Lukewarm response to gambling white paper

The gambling white paper has finally seen the light of day (, almost two and a half years after the government launched its review of the 2005 Gambling Act.

Among its key proposals are:

  • A mandatory levy on gambling firms to fund treatment and research
  • New stake limits for online slots games of between £2 and £15 per spin, as well as a further consultation on ‘greater protections’ for 18- to 24-year-olds
  • ‘Frictionless’ player protection checks to kick in before ‘unaffordable or harmful’ losses are incurred
  • A new industry ombudsman to deal with disputes and rule on redress where customers suffer losses ‘due to an operator failing in their player protection duties’
  • Closing ‘loopholes’ to ensure that under-18s are unable to gamble online or on fruit machines
  • Extra powers for the Gambling Commission to tackle black market operators via the courts, and to work with internet service providers to take down illegal sites

What the document doesn’t contain, however, is any real measures to strengthen regulations around advertising of gambling products, despite widespread public support for tighter restrictions or even a complete ban (

While some gambling charities have given the document a cautious welcome and said it represents a ‘start’, there is also anger that the proposals don’t go far enough – and that the consultation process is still far from over. ‘We now need to push further for an end to all gambling advertising, we need preventative affordability checks when losses reach £100 a month, and we need to do more to make the most dangerous products safer, further reducing stake sizes and play speeds,’ said co-founder of Gambling With Lives, Charles Ritchie. ‘Only then will we be able to see a real reduction in the deaths caused by gambling.’

Below is a round-up of reactions:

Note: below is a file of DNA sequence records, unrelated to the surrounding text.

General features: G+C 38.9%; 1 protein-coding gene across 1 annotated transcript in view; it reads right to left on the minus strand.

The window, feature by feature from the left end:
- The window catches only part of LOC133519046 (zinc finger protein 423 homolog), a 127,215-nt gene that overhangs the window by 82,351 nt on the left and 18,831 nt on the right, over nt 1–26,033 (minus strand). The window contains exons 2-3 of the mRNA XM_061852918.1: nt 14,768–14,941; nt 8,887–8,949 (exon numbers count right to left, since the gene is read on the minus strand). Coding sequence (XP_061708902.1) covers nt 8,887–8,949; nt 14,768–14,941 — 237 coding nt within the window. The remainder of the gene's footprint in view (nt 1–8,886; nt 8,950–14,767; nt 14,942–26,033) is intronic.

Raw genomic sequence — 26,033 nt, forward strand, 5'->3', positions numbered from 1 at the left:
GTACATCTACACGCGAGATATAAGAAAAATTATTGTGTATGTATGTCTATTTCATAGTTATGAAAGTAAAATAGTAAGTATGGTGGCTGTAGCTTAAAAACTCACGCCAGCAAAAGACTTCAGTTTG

‘While the publication of the government’s white paper is a step in the right direction, the scale and pace of the proposed changes are disappointing and represent a significant missed opportunity to fully tackle the harms associated with gambling…We are disappointed there are no proposals to limit gambling advertising, sponsorships and loot boxes targeting children. Like alcohol and tobacco, there is a very strong case for prohibiting or severely limiting gambling advertising and sponsorship on public health grounds. Everyone should be able to live in an environment that is free from gamification and advertising, particularly children.’
Henrietta Bowden-Jones, Royal College of Psychiatrists

‘People who suffer harm from gambling are not weak. They are not unwell because of any so-called vulnerability. They have been sold highly addictive products, designed and promoted to keep them gambling, no matter what. Gambling addiction is a recognised mental health disorder. Somebody has neglected to tell this to Lucy Frazer, secretary of state at the Department for Culture, Media and Sport, who has rolled out tired industry lines that everyone loves a flutter and just a small number of people are so weak it harms them … To push new policies out to consultation again is cruel, and the Gambling Commission must now be held responsible for getting on with it without delay and free from industry influence. Let’s see if they have the strength required to stand up to the industry they regulate.’
Will Prochaska, Gambling With Lives